"We need to maintain the edifice of what continues to work in Colorado," declared Norton Arbelaez of the Medical Marijuana Industry Group at a January 24 meeting of the Amendment 64 Implementation Task Force's Regulatory Framework Working Group. Crucial to that system, explained Meg Sanders of Gaia Plant-Based Medicine, is "seed-to-sale production tracking," because "we need to make sure we are accountable for what we're producing until it reaches the consumer." The alternative, Arbelaez warned, is California-style chaos, which he presented as "a cautionary tale" of "cannabis run amok." The problem in California, he said, is that "the lack of a statewide seed-to-sale regulatory framework has made controlling diversion and effective regulation a near impossibility."
Arbelaez, Sanders, and their allies in the medical marijuana industry, who stand to benefit from rules that impede new competitors, argued that the state's strict regulations explain why the Justice Department has been relatively light-handed in Colorado, allowing hundreds of dispensaries to continue operating. They said preserving that system, including a rule requiring marijuana retailers to grow at least 70 percent of what they sell, would discourage federal interference with the new recreational market. And in the end, as I noted last month, their views were reflected in the task force's recommendations to the state legislature, based on the premise that, as Erica Freeman of Choice Organics put it, "you have a regulatory system in front of you that works very well."
But as a state audit issued this week confirms, that system never really existed. Sure, there was an impressive-looking, 220-page book of Colorado Medical Marijuana Statutes and Regulations, and there was a Medical Marijuana Enforcement Division (MMED) within the state Department of Revenue. But Colorado's vaunted "seed-to-sale" monitoring system, which was supposed to include electronic plant tags, 24-hour video surveillance, and records of every marijuana transfer, was never actually implemented. "The envisioned seed-to-sale model does not currently exist in Colorado," reports State Auditor Dianne Ray, and in any case "may not make sense," especially now that the legal marijuana market is expanding to include recreational users. As a result of inadequate manpower, funding shortages, and poor financial management, Ray says, the MMED not only has failed to create the high-tech tracking system it envisioned; it does not even "review forms designed to track medical marijuana activities and inventories and ensure that medical marijuana is not being diverted from the system." That's right: Although medical marijuana businesses are required to file forms whenever they move any of their product, no one ever looks at them.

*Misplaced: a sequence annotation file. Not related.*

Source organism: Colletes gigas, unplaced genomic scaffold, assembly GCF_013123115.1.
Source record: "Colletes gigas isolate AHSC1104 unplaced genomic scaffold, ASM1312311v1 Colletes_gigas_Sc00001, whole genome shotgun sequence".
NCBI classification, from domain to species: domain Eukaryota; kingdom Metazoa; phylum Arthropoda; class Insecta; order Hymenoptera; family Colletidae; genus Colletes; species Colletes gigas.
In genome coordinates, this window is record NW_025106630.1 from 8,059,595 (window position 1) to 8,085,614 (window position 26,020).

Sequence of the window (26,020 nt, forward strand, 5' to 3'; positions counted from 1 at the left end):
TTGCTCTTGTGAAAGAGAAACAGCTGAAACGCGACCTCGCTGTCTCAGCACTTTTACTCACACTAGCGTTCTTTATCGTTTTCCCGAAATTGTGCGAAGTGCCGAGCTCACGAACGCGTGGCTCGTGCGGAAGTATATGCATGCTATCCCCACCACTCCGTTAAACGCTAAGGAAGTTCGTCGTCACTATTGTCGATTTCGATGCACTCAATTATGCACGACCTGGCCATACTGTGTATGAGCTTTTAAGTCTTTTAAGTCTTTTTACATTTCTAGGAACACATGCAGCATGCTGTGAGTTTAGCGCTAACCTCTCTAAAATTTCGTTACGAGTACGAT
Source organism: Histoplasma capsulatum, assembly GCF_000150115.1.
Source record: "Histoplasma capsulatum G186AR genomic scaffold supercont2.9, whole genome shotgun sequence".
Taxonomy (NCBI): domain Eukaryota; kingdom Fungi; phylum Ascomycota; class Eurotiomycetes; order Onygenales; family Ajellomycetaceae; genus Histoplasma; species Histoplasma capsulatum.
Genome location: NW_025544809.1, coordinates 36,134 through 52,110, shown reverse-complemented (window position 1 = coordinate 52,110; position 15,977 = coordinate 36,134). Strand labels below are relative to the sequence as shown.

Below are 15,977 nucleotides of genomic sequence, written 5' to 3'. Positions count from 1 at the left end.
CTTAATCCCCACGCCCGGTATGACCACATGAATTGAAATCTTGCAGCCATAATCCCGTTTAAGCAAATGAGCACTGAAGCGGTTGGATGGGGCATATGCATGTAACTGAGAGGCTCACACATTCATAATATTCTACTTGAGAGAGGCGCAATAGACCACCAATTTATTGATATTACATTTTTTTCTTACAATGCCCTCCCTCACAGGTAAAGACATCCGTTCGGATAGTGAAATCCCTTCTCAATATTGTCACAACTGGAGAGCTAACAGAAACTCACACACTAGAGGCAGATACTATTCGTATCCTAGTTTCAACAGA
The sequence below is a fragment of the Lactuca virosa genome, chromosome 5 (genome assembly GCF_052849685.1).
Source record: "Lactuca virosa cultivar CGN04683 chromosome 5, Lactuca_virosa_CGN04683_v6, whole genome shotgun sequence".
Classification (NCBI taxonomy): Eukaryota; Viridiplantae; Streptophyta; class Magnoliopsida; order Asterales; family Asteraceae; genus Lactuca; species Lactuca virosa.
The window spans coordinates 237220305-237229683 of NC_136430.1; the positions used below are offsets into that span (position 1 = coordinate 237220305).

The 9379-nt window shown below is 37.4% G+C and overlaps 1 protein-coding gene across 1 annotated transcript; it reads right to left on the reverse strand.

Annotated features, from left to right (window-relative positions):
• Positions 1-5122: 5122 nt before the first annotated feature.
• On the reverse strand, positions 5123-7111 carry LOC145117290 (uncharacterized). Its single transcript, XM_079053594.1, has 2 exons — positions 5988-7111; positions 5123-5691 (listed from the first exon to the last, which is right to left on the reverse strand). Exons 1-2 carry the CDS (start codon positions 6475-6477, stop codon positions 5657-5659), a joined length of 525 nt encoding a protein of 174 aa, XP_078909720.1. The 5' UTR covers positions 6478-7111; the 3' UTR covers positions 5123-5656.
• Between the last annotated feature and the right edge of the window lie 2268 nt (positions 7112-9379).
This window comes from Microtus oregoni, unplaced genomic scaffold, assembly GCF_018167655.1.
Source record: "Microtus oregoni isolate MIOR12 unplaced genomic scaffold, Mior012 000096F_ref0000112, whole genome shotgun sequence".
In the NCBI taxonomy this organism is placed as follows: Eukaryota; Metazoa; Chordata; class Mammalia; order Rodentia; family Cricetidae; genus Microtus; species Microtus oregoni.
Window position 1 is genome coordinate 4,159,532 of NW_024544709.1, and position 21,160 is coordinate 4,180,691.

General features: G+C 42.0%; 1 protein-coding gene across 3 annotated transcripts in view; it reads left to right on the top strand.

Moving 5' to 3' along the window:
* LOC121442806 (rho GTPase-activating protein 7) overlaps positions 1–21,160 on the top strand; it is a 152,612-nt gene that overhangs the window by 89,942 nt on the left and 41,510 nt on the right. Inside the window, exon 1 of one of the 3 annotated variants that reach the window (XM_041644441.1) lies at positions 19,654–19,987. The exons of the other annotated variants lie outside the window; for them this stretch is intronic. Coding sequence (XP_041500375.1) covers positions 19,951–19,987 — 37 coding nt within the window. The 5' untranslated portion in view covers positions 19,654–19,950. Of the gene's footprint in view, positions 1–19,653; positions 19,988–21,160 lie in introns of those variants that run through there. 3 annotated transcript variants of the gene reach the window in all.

Furthermore, state inspectors visit medical marijuana businesses during the application process but generally do not check in again after they are up and running, so it is hard to say how many of 1,440 or so operations officially overseen by the MMED (including producers of cannabis edibles as well as dispensaries) are actually complying with regulations such as the 70 percent rule or the limit of six plants per patient. MMED Director Laura Harris tells me enforcement is "complaint-driven," although "we have to prioritize our complaints because we have a limited number of investigators whose primary mission at this point has to be conducting pre-licensing inspections." The auditor's report recommends discontinuing those inspections in favor of "risk-based on-site inspections of the licensed businesses as part of a comprehensive monitoring program."